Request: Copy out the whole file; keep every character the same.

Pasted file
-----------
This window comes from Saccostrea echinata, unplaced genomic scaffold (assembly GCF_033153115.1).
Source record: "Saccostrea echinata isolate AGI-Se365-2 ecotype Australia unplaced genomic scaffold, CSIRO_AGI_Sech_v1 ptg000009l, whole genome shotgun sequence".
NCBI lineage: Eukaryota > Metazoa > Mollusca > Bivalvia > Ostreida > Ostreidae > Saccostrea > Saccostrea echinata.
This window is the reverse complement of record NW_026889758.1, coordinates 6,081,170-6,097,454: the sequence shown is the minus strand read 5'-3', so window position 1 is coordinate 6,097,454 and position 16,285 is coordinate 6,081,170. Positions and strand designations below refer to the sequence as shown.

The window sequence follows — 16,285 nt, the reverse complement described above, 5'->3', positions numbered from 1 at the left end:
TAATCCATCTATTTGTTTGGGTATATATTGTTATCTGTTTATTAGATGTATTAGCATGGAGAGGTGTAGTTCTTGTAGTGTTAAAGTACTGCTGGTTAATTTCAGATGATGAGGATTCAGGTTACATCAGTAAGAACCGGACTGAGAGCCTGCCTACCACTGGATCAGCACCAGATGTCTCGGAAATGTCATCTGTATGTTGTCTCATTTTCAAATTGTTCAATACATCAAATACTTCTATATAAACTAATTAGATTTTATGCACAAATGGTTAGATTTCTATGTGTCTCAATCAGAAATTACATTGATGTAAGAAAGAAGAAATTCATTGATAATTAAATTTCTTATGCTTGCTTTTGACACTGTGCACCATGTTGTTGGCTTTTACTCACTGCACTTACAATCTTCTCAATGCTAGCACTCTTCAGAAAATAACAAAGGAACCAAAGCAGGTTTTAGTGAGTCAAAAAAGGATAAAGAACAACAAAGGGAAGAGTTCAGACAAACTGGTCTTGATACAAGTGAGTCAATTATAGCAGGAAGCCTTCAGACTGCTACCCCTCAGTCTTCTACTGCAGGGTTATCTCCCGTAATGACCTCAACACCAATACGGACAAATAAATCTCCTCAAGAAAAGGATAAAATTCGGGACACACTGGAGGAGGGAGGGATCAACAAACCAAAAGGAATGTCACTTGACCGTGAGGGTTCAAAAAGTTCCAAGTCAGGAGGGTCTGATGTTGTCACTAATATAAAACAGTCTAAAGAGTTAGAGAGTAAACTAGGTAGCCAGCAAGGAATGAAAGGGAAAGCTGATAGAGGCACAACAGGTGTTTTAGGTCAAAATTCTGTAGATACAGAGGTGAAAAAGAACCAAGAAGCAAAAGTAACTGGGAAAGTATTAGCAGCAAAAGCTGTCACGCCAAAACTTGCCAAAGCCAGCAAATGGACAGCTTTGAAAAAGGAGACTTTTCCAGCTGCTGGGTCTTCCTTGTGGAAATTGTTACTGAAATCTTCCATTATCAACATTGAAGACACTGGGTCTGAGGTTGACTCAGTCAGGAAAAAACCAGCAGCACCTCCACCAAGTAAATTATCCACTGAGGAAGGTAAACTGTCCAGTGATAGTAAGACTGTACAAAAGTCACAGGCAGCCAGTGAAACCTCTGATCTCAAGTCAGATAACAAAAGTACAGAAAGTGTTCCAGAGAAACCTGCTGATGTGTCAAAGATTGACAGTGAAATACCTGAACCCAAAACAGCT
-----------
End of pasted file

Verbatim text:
This window comes from Saccostrea echinata, unplaced genomic scaffold (assembly GCF_033153115.1).
Source record: "Saccostrea echinata isolate AGI-Se365-2 ecotype Australia unplaced genomic scaffold, CSIRO_AGI_Sech_v1 ptg000009l, whole genome shotgun sequence".
NCBI lineage: Eukaryota > Metazoa > Mollusca > Bivalvia > Ostreida > Ostreidae > Saccostrea > Saccostrea echinata.
This window is the reverse complement of record NW_026889758.1, coordinates 6,081,170-6,097,454: the sequence shown is the minus strand read 5'-3', so window position 1 is coordinate 6,097,454 and position 16,285 is coordinate 6,081,170. Positions and strand designations below refer to the sequence as shown.

The window sequence follows — 16,285 nt, the reverse complement described above, 5'->3', positions numbered from 1 at the left end:
TAATCCATCTATTTGTTTGGGTATATATTGTTATCTGTTTATTAGATGTATTAGCATGGAGAGGTGTAGTTCTTGTAGTGTTAAAGTACTGCTGGTTAATTTCAGATGATGAGGATTCAGGTTACATCAGTAAGAACCGGACTGAGAGCCTGCCTACCACTGGATCAGCACCAGATGTCTCGGAAATGTCATCTGTATGTTGTCTCATTTTCAAATTGTTCAATACATCAAATACTTCTATATAAACTAATTAGATTTTATGCACAAATGGTTAGATTTCTATGTGTCTCAATCAGAAATTACATTGATGTAAGAAAGAAGAAATTCATTGATAATTAAATTTCTTATGCTTGCTTTTGACACTGTGCACCATGTTGTTGGCTTTTACTCACTGCACTTACAATCTTCTCAATGCTAGCACTCTTCAGAAAATAACAAAGGAACCAAAGCAGGTTTTAGTGAGTCAAAAAAGGATAAAGAACAACAAAGGGAAGAGTTCAGACAAACTGGTCTTGATACAAGTGAGTCAATTATAGCAGGAAGCCTTCAGACTGCTACCCCTCAGTCTTCTACTGCAGGGTTATCTCCCGTAATGACCTCAACACCAATACGGACAAATAAATCTCCTCAAGAAAAGGATAAAATTCGGGACACACTGGAGGAGGGAGGGATCAACAAACCAAAAGGAATGTCACTTGACCGTGAGGGTTCAAAAAGTTCCAAGTCAGGAGGGTCTGATGTTGTCACTAATATAAAACAGTCTAAAGAGTTAGAGAGTAAACTAGGTAGCCAGCAAGGAATGAAAGGGAAAGCTGATAGAGGCACAACAGGTGTTTTAGGTCAAAATTCTGTAGATACAGAGGTGAAAAAGAACCAAGAAGCAAAAGTAACTGGGAAAGTATTAGCAGCAAAAGCTGTCACGCCAAAACTTGCCAAAGCCAGCAAATGGACAGCTTTGAAAAAGGAGACTTTTCCAGCTGCTGGGTCTTCCTTGTGGAAATTGTTACTGAAATCTTCCATTATCAACATTGAAGACACTGGGTCTGAGGTTGACTCAGTCAGGAAAAAACCAGCAGCACCTCCACCAAGTAAATTATCCACTGAGGAAGGTAAACTGTCCAGTGATAGTAAGACTGTACAAAAGTCACAGGCAGCCAGTGAAACCTCTGATCTCAAGTCAGATAACAAAAGTACAGAAAGTGTTCCAGAGAAACCTGCTGATGTGTCAAAGATTGACAGTGAAATACCTGAACCCAAAACAGCT